Released: December 1972
Chart Peak: #36
Weeks Charted: 16
I always held that the next revitalization of pop music would be heralded by a resurgence of interest in the mid-'60s, but I couldn't have imagined a year ago that things would have come so fast. The old songs are not being reworked as much as I'd hoped (yet), but stylistically it might as well be 1965 as far as a large and growing number of groups are concerned.
What amazes me most is that nobody has said, "hey, knock off that corny stuff -- it sounds just like the Beatles!" The public is accepting it at face value, welcoming its enthusiasm and unabashed non-heaviness like the breath of fresh air it is to today's stale, inbred rock scene. I'll be damned, it looks as if kids really do know what's good for 'em after all.
The new Raspberries album, which should've been called Beatles '65, is the first successful LP in what has already become a new genre. Raspberries seems to have stepped into the spot left by Badfinger's mysterious withdrawal, and while the latter group had more originality and greater potential, it's actions that count and Raspberries has been doing a lot lately.
"I Reach For the Light" is the chief offender in this regard, but fortunately it's located at the end of side one and can be easily skipped. And the rest of the side is so brilliant that you can hardly complain about the inconvenience of getting up to make the rejection. It opens with their new single "I Wanna Be With You" which blends with a dash of "One Fine Day" to make perhaps their most delightfully ingenious song yet.
Ringo steps forward to sing the next one, "Goin' Nowhere Tonight," a more relaxed song with a country feel that, while kinda weak, is still enjoyable. He's not the greatest singer, but the girls all feel sorry for him. It's followed by Paul's solo number, an intense ballad with strings that builds through intricate harmonies to a soaring climax. Very effective. "Every Way I Can," Dave Smalley's only solo composition, is basically a filler, but it rocks and is fun to listen to anyway.
"Nobody Knows" is not the first song on this album to send me shuffling through Beatles albums looking for the song I was sure it sounded just like. Like all the rest, I couldn't find it. The hooks are placed so insidiously that you're never quite sure your memory isn't playing tricks. It's mostly the guitar riffs than gnaw at my mind. The next song starts with one I could swear was from one of the Vee Jay records. The only solution is to play this side between Something New and A Hard Day's Night, and not pay attention. It sounds great that way.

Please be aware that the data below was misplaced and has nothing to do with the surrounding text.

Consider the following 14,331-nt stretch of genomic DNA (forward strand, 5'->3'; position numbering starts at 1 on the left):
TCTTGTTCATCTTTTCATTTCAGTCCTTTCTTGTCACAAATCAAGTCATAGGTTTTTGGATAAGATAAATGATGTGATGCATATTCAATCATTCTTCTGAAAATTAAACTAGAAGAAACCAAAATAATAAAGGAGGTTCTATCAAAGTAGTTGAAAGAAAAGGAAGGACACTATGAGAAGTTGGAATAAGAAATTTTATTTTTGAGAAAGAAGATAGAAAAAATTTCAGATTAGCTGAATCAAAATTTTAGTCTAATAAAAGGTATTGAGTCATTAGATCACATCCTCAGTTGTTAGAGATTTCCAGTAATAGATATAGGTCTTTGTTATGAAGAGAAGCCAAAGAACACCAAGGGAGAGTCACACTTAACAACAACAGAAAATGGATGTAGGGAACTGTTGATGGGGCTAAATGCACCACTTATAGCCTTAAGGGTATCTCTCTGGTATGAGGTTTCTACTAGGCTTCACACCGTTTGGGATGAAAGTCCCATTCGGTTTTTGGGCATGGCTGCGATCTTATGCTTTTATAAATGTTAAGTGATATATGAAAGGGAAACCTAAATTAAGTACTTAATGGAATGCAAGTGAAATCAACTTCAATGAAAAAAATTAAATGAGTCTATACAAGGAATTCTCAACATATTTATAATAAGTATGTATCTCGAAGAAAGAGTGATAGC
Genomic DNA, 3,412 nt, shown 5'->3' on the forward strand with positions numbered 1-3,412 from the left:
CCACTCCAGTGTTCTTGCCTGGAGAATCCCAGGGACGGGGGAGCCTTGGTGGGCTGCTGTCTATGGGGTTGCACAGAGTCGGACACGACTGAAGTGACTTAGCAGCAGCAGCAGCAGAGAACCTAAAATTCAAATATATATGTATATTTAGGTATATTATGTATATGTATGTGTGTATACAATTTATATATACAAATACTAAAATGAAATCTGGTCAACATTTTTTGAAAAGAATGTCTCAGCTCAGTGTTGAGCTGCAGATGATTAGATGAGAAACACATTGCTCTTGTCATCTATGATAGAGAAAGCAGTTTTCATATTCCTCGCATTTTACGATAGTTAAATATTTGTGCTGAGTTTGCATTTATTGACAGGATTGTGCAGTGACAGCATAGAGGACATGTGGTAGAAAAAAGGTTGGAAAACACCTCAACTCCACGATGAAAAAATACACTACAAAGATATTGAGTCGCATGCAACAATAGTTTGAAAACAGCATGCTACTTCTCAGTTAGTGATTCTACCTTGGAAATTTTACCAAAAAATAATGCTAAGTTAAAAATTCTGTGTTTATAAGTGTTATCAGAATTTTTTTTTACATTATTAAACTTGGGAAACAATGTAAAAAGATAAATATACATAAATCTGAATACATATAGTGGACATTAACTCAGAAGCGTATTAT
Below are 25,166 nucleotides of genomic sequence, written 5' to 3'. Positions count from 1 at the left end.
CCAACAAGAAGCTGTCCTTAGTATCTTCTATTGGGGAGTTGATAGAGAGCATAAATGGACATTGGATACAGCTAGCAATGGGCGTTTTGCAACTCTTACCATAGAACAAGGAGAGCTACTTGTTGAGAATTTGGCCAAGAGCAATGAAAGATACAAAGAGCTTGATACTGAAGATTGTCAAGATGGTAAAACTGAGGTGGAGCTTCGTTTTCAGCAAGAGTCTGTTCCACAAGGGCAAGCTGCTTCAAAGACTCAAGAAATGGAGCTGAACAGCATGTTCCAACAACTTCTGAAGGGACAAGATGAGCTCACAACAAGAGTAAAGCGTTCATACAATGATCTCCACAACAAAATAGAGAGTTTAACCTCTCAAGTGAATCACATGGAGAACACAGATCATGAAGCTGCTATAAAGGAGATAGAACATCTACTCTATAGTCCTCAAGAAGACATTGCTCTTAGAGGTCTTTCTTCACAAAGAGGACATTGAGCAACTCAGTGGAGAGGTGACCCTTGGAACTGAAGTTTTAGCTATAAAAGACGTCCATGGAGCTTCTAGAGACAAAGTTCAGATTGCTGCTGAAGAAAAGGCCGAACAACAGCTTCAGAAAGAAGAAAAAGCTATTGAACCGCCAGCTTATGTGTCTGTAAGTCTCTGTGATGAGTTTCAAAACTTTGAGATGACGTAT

The last two songs are interesting. "If You Change Your Mind" delves into Paul's Abbey Road period, like the Wackers did on their last album, and "Drivin' Around" is, of all things, a Beach Boys routine straight out of Heroes and Villains. The first verse mentions getting out of school, driving in cars with tape decks blasting, and taking girls to the beach under the hot sun. When it comes to synthesizing ambience, these guys are real pros. This sort of thing opens all sorts of avenues that it would be great to see Raspberries pursue in future recordings. Why limit themselves to the Beatles, after all?
- Greg Shaw, Phonograph Record, 11/72.
It is one thing to have a top-forty, teenage supercommercial hit single like "I Wanna Be with You" and follow it up with an album containing the single. But the Raspberries get to be quite another thing: their music sounds very much like the early Beatles; they wear band uniforms vaguely reminiscent of the lapel-less jackets JPG&R used to wear; they record for the same label; there are four in the group, one each for the girls to pick and adore for their own special appeal. And I am suddenly getting the feeling it is 1963.
The music here is pleasant and harmless, well done and well produced, and no messing about with any of that Art nonsense. But repeated playings of the album and intense staring at the album jacket is liable to convince foolish old men like myself what the generation who were microboppers when the Beatles first appeared have now passed puberty and are determined to bring rock-and-roll back to its senses. If this is a turn of the wheel of life, it is reassuring. It is also a bit scary. I don't want to go back.
- Joel Vance, Stereo Review, 4/73.
Nostalgia Squad loves these guys -- supposedly, they reincarnate the halycon days of the pre-psychedelic mid-'60s, when rock was simple, happy music sung by harmonizing foursomes in mod clothes. Only thing is, that music used to keep us humming all day, and after listening to this for a month all I remember is three songs: "Let's Pretend," "I Wanna Be with You," and a remarkable Beach Boys takeoff that has tape decks in it. Whatever happened to Gerry and the Pacemakers, anyway? B-
- Robert Christgau, Christgau's Record Guide, 1981.
The second best of four albums issued by the band, with "I Wanna Be With You," "If You Change Your Mind," and "Drivin' Around" as highlights amid some overall incredibly superb rock craftsmanship. The band's sound is overall more confident and more powerful. * * * *
- Bruce Eder, The All-Music Guide to Rock, 1995.
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